The City of Oroville (City) has petitioned the California Supreme Court for review of an unpublished Court of Appeal decision, City of Oroville v. Superior Court (2017) 2017 WL 2554447 (Third District), finding the City liable in inverse condemnation for sewage backup into private property even though the owners failed to install and maintain backwater valves on their private property as required by state and local legal authority. While no published decisions have been issued on this subject, four unpublished decisions in different jurisdictions throughout California over the ...
The Martins Beach access dispute in San Mateo County continues to make headlines. As a quick refresher, billionaire venture capitalist Vinod Khosla purchased 90 acres of beachfront property south of Half Moon Bay, and subsequently proceeded to lock the gated entry to Martins Beach, effectively preventing public access to the popular beach. We've been covering the dispute for quite some time, including the recent introduction of legislation to potentially fund the State Lands Commission's use of eminent domain to acquire an easement for access to the popular beach.
While the ...
We've previously reported on the recent passage of Senate Bill 1 (SB 1), The Road Repair and Accountability Act of 2017, which will raise approximately $52 billion in funding over the next 10 years specifically for transportation. SB1 is now in full swing, and Caltrans is on a fast track to release new grant funding provided under the legislation.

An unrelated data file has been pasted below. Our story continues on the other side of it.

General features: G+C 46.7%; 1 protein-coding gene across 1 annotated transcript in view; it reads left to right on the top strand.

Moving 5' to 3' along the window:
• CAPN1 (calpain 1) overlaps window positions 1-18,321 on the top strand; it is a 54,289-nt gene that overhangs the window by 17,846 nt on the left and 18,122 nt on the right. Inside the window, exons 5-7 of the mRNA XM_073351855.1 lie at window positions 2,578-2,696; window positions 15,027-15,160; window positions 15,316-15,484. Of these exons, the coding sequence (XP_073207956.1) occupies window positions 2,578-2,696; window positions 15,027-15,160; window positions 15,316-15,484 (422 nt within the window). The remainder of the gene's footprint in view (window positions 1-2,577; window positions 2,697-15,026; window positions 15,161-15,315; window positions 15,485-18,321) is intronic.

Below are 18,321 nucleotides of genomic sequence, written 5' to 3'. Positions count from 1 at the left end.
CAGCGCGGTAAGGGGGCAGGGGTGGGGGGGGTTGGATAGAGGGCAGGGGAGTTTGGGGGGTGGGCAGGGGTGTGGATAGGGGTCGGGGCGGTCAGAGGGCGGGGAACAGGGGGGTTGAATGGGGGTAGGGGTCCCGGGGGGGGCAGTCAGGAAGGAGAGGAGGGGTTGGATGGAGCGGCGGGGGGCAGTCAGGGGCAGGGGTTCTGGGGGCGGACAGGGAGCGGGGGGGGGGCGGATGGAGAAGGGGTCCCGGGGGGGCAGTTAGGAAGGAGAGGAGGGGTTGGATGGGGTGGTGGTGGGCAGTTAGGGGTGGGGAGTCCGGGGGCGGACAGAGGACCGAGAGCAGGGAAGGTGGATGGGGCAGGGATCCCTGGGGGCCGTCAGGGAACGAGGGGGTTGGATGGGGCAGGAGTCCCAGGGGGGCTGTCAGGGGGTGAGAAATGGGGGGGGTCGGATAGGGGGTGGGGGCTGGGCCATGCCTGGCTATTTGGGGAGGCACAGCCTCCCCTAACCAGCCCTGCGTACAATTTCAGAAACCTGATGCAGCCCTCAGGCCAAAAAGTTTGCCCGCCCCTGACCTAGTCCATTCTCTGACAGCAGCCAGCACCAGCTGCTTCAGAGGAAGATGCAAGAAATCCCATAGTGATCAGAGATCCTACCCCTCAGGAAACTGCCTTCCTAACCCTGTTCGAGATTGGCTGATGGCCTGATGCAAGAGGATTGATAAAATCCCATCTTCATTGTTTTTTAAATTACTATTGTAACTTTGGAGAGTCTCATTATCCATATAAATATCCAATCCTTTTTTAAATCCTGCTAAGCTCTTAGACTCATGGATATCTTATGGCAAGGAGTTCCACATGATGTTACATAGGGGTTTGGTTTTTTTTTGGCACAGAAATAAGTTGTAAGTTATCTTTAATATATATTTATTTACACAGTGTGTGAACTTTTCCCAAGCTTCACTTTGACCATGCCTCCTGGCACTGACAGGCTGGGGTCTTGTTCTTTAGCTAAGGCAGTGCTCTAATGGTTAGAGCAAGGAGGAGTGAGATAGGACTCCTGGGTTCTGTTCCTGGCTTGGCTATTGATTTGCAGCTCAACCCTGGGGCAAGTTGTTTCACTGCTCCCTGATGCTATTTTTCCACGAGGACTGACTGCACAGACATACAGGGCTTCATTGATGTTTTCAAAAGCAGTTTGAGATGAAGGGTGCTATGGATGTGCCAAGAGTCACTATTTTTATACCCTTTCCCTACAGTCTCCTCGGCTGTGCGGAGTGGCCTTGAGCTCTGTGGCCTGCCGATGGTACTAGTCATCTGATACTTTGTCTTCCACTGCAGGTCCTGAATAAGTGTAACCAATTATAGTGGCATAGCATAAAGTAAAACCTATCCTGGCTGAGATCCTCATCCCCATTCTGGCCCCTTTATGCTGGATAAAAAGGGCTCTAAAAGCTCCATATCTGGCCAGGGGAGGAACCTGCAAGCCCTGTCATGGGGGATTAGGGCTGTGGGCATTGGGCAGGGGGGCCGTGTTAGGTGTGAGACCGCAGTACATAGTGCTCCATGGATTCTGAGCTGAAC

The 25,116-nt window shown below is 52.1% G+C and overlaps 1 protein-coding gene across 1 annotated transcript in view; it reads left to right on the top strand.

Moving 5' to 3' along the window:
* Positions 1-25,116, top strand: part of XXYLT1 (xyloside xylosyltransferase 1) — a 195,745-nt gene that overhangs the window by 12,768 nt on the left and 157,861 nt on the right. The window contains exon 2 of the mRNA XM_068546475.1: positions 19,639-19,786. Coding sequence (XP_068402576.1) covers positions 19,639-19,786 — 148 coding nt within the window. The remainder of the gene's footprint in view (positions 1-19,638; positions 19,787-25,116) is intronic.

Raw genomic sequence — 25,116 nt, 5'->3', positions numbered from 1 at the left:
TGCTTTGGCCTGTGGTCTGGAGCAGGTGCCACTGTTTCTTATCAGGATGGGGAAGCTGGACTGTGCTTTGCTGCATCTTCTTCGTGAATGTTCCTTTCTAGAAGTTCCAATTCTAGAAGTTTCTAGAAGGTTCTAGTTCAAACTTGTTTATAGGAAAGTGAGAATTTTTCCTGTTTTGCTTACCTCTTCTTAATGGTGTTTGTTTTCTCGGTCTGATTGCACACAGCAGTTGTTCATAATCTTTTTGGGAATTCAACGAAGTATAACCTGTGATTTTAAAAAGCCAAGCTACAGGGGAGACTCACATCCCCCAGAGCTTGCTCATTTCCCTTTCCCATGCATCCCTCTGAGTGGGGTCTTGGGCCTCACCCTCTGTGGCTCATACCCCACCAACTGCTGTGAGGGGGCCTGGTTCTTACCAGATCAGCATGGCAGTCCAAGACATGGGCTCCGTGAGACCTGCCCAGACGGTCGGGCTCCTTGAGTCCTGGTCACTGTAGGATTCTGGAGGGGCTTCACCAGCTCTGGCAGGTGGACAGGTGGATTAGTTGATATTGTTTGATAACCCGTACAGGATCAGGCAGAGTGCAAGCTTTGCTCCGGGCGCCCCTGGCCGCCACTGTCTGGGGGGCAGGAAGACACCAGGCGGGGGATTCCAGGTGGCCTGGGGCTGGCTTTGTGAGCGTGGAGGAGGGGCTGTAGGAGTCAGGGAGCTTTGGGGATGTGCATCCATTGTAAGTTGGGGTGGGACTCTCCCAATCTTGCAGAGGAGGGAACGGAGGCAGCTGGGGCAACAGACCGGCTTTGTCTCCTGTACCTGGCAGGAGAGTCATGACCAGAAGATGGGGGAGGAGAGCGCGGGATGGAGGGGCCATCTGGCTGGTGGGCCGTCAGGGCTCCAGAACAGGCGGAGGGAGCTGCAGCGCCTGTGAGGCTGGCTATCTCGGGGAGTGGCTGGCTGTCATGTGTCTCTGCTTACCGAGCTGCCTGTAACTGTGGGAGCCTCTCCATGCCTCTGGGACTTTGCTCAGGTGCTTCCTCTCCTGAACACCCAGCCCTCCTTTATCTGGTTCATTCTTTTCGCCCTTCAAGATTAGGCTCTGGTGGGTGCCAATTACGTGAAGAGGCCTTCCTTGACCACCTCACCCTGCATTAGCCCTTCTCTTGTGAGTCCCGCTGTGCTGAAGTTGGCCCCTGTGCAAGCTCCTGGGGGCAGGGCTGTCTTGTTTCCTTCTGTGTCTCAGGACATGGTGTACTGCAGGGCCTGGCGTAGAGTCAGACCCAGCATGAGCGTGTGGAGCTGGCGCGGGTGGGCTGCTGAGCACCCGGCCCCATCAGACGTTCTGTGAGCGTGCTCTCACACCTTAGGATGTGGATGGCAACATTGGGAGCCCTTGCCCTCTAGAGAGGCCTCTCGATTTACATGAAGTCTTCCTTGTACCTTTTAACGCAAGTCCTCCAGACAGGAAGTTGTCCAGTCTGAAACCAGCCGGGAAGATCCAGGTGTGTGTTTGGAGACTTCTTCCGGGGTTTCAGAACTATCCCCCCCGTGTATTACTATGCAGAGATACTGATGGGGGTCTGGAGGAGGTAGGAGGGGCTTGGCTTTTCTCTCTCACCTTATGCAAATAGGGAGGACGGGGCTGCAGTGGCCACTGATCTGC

On August 3, Caltrans released for public review and comment the final drafts of the SB 1 Sustainable Communities and Adaptation Planning Grant guides, which will provide more than $270 million in planning grants for local communities ...
Last week, the United States Supreme Court in Murr v. Wisconsin issued a key regulatory takings decision which creates a new multifactor balancing test to determine whether two adjacent properties with single ownership could be considered a larger parcel. In a 5-3 decision, the Court found that the properties were a single parcel and because the owners were not deprived of all economically viable uses of their property they could not establish a compensable regulatory taking.
The Murr Family owned two lots adjacent to a river. A cabin was built on one of the lots, while the other lot ...
When public agencies analyze a potential public project, they often need to gain access to private property for surveys, testing, and to otherwise investigate whether a particular property is suitable for a planned project. Often, agencies gain access by talking with the property’s owner and reaching agreement on a right of entry. But where the owner refuses to allow access, the agency must resort to the courts. For decades, agencies have followed a set of rules that allow them to obtain a court-ordered right of entry with minimal notice and without most of the formality of a ...